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How to Hand Off a Website to a Client (In 6 Steps)

If you’re new to web design or development, you probably think that the majority of the work involves building websites themselves. This is partially true, but running a successful website development business requires a lot more to the process. For instance, you should have a good grasp of how to hand off a website to a client in a professional and efficient manner.

Well, while each project is unique, you should still follow some general steps, increasing your chances of a job well done. For instance, you’ll want to run a thorough internal review before the handoff, write up a project summary, and securely share any relevant user details, like usernames and passwords. Make sure you tick off the essential steps, and you’ll end up with a happy client. 🤩

How to hand off a website to a client.

In this post, we’ll start by talking about why this process is so important. ⚙️ Then, we’ll show you how to hand off a website to a client. Let’s get to it!

📚 Table of contents:

Why the handoff process is so important

Before we show you how to hand off a website to a client, let’s discuss why this process is important. To put it simply, the handoff is almost as essential as the final product.

This is especially true in a competitive industry like web design services. According to IBM, there were more than 182,000 web design services businesses in the United States in 2022 [1]. And the number is only growing. This means you’ll need to go above and beyond to ensure your business stands out.

An example of a business offering web design services.

Think about it, if you hand over a gorgeous and fully functional website, but the client doesn’t know how to use it, this can lead to a terrible customer experience. Furthermore, since the client is hiring you to build their website, chances are they’re a beginner who needs some hand-holding. If you don’t provide this, your business’ reputation could suffer.

Additionally, when you hand off a website in the right way, you create organic opportunities to upsell your products and services. This can help increase your revenue. For instance, if you provide maintenance services, you could outline those offerings at the end of a client training session.

How to hand off a website to a client (in 6 steps)

Now that you know what’s at stake, here’s how to hand off a website to a client in six steps.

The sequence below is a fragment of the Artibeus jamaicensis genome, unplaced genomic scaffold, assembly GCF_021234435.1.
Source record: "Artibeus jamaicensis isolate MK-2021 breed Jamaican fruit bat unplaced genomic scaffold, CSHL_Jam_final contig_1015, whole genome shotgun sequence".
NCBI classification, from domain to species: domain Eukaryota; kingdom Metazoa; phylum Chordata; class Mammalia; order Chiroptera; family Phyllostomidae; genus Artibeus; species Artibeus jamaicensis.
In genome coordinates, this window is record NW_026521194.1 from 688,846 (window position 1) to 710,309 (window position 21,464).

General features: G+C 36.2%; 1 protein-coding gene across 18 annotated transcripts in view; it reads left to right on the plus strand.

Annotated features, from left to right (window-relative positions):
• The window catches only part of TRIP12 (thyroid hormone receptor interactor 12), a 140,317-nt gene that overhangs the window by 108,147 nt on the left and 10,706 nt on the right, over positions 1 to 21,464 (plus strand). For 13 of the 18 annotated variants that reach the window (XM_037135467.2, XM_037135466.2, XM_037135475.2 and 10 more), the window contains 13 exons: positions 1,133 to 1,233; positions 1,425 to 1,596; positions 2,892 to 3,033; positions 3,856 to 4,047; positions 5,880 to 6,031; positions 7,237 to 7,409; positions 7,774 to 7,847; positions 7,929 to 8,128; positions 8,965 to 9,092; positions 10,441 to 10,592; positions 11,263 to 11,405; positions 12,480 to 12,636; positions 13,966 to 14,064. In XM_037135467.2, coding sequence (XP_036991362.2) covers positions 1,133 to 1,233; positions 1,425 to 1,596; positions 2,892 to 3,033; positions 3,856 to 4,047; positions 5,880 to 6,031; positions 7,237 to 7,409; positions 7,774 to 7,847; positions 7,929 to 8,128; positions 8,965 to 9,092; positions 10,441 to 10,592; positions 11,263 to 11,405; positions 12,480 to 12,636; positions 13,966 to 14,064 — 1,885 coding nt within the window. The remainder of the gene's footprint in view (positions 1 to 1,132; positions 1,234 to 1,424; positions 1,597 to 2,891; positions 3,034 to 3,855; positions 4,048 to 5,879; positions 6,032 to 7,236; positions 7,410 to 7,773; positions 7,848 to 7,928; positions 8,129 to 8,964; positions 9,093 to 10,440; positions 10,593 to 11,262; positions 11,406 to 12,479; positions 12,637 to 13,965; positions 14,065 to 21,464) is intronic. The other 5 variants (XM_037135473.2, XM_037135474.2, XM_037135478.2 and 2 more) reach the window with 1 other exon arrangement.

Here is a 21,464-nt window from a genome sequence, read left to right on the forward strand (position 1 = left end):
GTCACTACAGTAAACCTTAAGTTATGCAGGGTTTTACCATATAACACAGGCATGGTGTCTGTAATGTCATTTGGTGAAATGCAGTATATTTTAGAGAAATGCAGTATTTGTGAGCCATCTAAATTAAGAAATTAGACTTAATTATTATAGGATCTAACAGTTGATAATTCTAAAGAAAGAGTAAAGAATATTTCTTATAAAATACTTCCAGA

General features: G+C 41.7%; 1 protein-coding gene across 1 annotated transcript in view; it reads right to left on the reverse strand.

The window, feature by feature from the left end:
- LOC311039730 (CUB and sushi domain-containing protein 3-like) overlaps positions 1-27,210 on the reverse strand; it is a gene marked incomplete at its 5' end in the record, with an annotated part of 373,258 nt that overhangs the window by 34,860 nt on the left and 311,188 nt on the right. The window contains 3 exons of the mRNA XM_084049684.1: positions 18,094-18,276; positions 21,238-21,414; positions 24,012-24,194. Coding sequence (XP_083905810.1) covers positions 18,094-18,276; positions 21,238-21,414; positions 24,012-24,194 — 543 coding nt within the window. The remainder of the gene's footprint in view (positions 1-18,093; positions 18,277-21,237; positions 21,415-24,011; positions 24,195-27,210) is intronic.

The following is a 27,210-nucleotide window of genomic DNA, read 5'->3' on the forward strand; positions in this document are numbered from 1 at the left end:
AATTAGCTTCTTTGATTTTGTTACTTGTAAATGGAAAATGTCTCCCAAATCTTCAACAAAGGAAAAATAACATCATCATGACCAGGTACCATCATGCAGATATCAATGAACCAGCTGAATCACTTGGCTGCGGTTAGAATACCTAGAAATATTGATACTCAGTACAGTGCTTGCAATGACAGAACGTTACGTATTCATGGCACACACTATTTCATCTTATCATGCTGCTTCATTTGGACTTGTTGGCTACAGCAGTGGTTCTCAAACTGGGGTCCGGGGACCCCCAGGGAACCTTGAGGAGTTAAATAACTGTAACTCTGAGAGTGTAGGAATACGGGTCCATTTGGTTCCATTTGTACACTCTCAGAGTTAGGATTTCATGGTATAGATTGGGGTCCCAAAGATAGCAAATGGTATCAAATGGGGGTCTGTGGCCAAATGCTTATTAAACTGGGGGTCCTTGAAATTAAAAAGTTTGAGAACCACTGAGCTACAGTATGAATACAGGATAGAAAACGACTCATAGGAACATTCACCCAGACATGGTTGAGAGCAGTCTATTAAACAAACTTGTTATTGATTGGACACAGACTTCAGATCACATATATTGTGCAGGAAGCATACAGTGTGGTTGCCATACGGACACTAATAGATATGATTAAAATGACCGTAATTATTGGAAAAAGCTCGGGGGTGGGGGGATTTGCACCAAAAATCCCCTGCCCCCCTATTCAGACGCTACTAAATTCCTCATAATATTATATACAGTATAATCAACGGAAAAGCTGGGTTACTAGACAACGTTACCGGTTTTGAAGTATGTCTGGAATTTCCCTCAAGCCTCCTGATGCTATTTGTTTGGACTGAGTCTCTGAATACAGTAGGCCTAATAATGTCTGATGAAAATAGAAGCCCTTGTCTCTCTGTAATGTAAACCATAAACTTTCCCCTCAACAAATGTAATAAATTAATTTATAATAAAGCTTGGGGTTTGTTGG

Step 1: complete an internal “pre-handoff” review ⭐

As we mentioned, the web design and development industry is massive and continually growing. Therefore, you’ll need to do your best to stand out from the competition.

The best way to do this is to ensure you’re providing your clients with the best product possible. With this in mind, the first step when handing off a website should be to complete an internal “pre-handoff” review.

This review should be thorough, including the following components:

  • Editorial review: If the project required the creation of web pages including specific text, media, or otherwise, a team member should proofread and edit the website’s content for errors.
  • Technical review: The lead designer or developer should do a thorough run-through, testing all the site’s major functionalities.
  • Security review: There’s always a chance that something goes wrong in the handoff process. So, be sure to create any necessary backups of the client site.

These are just a few of the ways you can review a completed website. Depending on the scope of a project, you may want to expand this list. If you’re not sure how to approach a review, creating a checklist for each category is a great place to start.

Step 2: write up a project summary ✍️

One great way to illustrate the care you’ve put into creating a custom website is by creating a project summary. Since your clients will likely have little experience with web design, this can also be a great way to subtly demonstrate the immense value your services provide.

Your project summary is also a great place to add a few final recommendations for clients. However, be sure to keep it short and sweet, as you won’t want to overwhelm the client. Also, it’s best to keep it positive. There’s no need to discuss any setbacks your team encountered while completing the project.

Although, if you’re a new web design agency looking for ways to improve your workflow, you may also want to create a separate, internal project summary. This way, you can help your designers and developers refine their processes.

Step 3: share all the essential information with the client 🙋‍♀️

Now, you’re ready to share all the essential information with the client.